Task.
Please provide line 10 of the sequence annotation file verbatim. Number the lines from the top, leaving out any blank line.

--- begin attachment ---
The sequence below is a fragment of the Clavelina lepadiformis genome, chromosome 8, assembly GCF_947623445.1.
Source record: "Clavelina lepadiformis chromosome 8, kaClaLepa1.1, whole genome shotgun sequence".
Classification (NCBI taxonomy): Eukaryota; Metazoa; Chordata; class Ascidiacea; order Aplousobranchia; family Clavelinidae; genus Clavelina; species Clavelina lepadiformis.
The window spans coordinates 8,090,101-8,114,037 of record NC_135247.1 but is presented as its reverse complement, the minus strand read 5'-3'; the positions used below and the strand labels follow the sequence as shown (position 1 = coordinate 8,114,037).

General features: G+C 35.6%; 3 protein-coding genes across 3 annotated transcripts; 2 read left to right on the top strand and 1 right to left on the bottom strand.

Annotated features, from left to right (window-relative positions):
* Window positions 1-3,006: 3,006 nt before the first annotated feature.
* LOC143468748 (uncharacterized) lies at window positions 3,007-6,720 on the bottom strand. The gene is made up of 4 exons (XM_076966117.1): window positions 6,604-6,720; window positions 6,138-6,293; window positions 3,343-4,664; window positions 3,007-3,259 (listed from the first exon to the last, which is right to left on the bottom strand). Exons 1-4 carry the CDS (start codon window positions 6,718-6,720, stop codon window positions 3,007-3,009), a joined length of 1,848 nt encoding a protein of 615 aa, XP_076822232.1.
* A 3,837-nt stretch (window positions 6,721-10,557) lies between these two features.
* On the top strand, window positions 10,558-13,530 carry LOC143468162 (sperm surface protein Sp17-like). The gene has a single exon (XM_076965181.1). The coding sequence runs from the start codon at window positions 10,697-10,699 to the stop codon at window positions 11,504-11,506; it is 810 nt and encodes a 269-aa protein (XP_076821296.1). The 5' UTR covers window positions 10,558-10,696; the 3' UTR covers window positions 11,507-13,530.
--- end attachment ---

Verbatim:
* On the top strand, window positions 10,558-13,530 carry LOC143468162 (sperm surface protein Sp17-like). The gene has a single exon (XM_076965181.1). The coding sequence runs from the start codon at window positions 10,697-10,699 to the stop codon at window positions 11,504-11,506; it is 810 nt and encodes a 269-aa protein (XP_076821296.1). The 5' UTR covers window positions 10,558-10,696; the 3' UTR covers window positions 11,507-13,530.